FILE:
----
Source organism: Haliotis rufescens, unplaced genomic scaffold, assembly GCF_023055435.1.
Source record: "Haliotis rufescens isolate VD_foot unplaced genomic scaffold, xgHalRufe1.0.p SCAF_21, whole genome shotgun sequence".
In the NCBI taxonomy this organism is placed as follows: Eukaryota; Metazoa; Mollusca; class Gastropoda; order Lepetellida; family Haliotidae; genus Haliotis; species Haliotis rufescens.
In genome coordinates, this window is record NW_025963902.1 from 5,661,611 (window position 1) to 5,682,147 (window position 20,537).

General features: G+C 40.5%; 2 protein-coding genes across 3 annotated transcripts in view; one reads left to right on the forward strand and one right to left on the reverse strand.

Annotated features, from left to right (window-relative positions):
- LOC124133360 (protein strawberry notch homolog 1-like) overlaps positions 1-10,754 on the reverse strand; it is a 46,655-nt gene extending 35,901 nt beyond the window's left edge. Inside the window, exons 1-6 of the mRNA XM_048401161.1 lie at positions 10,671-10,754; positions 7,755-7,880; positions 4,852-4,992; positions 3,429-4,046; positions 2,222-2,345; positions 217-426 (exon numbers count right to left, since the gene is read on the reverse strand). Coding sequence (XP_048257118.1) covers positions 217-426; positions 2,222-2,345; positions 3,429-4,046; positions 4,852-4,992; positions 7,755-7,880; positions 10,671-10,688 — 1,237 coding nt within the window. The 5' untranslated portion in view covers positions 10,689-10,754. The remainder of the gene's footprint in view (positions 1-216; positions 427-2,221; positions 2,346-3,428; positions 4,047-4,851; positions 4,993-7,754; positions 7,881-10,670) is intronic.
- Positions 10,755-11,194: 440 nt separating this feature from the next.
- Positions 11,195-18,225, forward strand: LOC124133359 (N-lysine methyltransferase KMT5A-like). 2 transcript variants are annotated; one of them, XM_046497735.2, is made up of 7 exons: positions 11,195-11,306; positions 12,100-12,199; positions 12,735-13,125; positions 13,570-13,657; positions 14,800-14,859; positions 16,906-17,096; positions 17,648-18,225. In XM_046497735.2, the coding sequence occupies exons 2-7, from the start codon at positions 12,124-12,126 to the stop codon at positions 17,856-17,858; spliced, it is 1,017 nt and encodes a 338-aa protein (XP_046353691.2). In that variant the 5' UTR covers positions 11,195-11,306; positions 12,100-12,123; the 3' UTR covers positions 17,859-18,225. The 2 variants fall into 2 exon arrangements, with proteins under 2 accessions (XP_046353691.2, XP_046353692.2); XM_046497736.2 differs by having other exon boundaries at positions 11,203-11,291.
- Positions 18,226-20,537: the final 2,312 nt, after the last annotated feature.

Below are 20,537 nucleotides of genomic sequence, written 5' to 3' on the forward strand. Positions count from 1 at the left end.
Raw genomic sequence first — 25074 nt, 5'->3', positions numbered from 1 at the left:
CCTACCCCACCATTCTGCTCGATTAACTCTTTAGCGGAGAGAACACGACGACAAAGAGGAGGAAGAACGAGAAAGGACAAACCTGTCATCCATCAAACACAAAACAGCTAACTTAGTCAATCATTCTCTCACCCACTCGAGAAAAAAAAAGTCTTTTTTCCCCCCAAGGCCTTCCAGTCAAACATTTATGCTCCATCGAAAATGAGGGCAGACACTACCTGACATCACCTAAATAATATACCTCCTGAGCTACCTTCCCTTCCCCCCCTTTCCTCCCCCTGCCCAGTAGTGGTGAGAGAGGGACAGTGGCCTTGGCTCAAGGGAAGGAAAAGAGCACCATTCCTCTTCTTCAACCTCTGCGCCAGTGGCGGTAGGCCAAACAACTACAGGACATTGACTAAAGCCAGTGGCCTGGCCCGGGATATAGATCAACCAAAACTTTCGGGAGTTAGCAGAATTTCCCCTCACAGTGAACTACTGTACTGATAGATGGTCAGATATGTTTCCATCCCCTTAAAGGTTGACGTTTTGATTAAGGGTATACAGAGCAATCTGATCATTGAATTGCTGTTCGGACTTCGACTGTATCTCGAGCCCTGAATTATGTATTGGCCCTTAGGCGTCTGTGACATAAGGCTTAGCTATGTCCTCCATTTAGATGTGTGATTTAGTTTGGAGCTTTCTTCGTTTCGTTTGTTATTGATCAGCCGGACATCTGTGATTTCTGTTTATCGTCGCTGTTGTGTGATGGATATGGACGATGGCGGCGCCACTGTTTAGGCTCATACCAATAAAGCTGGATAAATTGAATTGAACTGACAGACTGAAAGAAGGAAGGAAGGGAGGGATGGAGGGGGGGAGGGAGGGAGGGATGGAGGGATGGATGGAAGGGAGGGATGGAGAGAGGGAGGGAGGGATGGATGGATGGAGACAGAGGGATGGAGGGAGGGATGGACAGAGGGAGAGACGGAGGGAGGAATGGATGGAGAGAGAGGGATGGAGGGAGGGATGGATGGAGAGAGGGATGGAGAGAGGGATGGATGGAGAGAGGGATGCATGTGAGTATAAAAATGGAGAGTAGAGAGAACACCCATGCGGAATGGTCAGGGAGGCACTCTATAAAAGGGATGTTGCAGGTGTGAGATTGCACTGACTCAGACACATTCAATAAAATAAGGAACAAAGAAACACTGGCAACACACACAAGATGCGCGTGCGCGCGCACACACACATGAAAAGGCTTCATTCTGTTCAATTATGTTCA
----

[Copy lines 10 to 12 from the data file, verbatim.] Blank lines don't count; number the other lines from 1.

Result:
- Positions 18,226-20,537: the final 2,312 nt, after the last annotated feature.

Below are 20,537 nucleotides of genomic sequence, written 5' to 3' on the forward strand. Positions count from 1 at the left end.
Raw genomic sequence first — 25074 nt, 5'->3', positions numbered from 1 at the left: